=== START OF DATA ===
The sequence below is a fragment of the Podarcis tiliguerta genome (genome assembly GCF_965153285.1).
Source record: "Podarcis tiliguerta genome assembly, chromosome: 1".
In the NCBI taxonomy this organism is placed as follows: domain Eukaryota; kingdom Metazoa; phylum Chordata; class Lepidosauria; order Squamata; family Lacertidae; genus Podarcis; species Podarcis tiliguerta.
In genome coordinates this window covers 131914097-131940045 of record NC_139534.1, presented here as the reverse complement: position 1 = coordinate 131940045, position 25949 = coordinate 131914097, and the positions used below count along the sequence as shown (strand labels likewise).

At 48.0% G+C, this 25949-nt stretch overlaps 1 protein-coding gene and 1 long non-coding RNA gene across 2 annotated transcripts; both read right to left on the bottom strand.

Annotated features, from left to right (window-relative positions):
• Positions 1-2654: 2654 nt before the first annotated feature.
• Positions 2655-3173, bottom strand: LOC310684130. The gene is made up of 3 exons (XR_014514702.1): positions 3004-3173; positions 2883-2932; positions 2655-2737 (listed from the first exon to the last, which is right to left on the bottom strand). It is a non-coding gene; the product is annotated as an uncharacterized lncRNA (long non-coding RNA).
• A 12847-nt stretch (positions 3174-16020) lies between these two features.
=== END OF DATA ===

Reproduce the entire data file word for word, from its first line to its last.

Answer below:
The sequence below is a fragment of the Podarcis tiliguerta genome (genome assembly GCF_965153285.1).
Source record: "Podarcis tiliguerta genome assembly, chromosome: 1".
In the NCBI taxonomy this organism is placed as follows: domain Eukaryota; kingdom Metazoa; phylum Chordata; class Lepidosauria; order Squamata; family Lacertidae; genus Podarcis; species Podarcis tiliguerta.
In genome coordinates this window covers 131914097-131940045 of record NC_139534.1, presented here as the reverse complement: position 1 = coordinate 131940045, position 25949 = coordinate 131914097, and the positions used below count along the sequence as shown (strand labels likewise).

At 48.0% G+C, this 25949-nt stretch overlaps 1 protein-coding gene and 1 long non-coding RNA gene across 2 annotated transcripts; both read right to left on the bottom strand.

Annotated features, from left to right (window-relative positions):
• Positions 1-2654: 2654 nt before the first annotated feature.
• Positions 2655-3173, bottom strand: LOC310684130. The gene is made up of 3 exons (XR_014514702.1): positions 3004-3173; positions 2883-2932; positions 2655-2737 (listed from the first exon to the last, which is right to left on the bottom strand). It is a non-coding gene; the product is annotated as an uncharacterized lncRNA (long non-coding RNA).
• A 12847-nt stretch (positions 3174-16020) lies between these two features.